Software development has become a crucial aspect of modern businesses. However, the disconnect between the businesspeople and developers is a major obstacle in achieving the desired outcome. This blog post highlights the importance of direct communication between businesspeople and developers and the constraints that the business case may put on software development strategy and vice versa.
This fictive example is based on different experiences I’ve had working with different organizations. It is intended to illuminate how a business decision puts constraints on which software development strategy needs to be chosen and how that decision in turn put constraint on the business. Other decision could be more optimal depending on context, but this is not the point of this post.
The software development company started out with a single customer. To organization could handle the business growth when the customers increased with a second client, soon followed by a third. The market forecast indicated that the potential number of customers could increase to well over ten during the coming years there was decision to be made about what the business case should be. Two potential cases were put forward to answer this question.
In this business case the company focus on deliver new custom software features and updates faster to customers than competitors. This would make it difficult for competition to gain foothold on the market and in this way gain market shares on a growing market. To support this business case; one development strategy could be to keep each software solution unique for each customer. In this way, a modification or update could be made fast for a specific customer without any potential negative impact on other customers. This strategy puts the following constraints on the business:
* It become difficult to scale the number of potential customers beyond a certain point when the cost of maintaining multiple unique solutions become costly.
* If the code hasn’t been updated in a while it can become costly for a team to get up to speed with the code base, even for a smaller change. This might require the company to charge a hefty sum from the customers even if the change is small and even if a similar change has been done for other
* Specialised competence must be retained in the company. With several unique solutions it becomes important to keep at least one person for each one that understands the inner working. Otherwise, the cost of a team starting to learn how the solution works from scratch can be high.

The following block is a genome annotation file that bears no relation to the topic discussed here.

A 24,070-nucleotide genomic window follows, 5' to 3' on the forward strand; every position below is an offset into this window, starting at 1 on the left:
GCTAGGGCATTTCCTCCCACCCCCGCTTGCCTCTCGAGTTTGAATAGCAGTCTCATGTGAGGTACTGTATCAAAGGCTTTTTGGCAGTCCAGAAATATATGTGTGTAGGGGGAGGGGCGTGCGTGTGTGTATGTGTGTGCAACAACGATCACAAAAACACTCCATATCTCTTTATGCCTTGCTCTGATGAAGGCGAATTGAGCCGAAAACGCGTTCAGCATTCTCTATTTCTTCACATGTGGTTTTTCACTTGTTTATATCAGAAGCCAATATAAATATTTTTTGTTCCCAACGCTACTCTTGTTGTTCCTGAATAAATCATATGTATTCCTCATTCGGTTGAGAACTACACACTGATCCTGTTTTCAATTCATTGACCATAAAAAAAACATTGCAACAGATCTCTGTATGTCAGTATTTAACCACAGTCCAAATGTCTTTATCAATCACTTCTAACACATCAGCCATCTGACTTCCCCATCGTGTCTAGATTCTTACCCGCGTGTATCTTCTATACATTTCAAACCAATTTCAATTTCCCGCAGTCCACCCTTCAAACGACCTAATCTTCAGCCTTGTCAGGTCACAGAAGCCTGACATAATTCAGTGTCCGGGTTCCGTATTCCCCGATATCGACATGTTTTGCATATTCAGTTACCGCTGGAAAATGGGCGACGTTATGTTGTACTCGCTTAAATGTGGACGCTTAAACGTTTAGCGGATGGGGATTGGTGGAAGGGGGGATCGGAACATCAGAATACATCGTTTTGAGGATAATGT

This business case will require a common software foundation that is the same for every customer with customer adaptations on the top. The upside is that one new feature or fix can be sent out to all customers at once which means that the business can scale to accommodate a larger number of companies that possible with case A. It would also make it possible to develop a feature once and charge each customer separately for it. With all developers working on the same software the competence and knowledge is spread out and thus the risk of specialised competence leaving decreases. The development strategy could in this case be to build one common platform and use configuration flags to enable or disable a feature. In this case there would be one code base for all customers. This strategy put the following constraints on the business:
* A slower pace of deliveries compared to case A: Before doing a code change a bigger architectural review of potential impact on other customers might be required. When a code change happens there is potentially more work to be done to make sure that no customer is impacted negatively.
* The business might be required to say no to some custom changes requested by a customer. If the change impacts the common software platform the cost and risk might be too high
Whatever is the correct decision might be in this example, it is important for the business side to sit down with the software development organisation and talk face to face. Doing this decreased the risk of the business feeling blindsided by not being able to deliver with the speed promised to the customer or being able to deliver at all. The development organisation gains confidence in that that the delivered code fits the business case. There is also a potential upside that the development organisation could realise that new code might not be the answer to full-fill a business case and thus save precious time and resources. It is not uncommon for development organisations to become code factories that doesn’t necessary deliver the intended business vale. In my experience organisations are often quite bad at getting the business and development in the same room. There is a potential for having a competitive advantage for organisations who are good at enabling this direct communication.
In conclusion, effective communication between businesspeople and developers is crucial for the success of software development projects. By working together and understanding each other’s constraints, businesses can ensure that the software they develop aligns with their goals and objectives. Developers, on the other hand, can ensure that they make technical choices that are in line with the business case.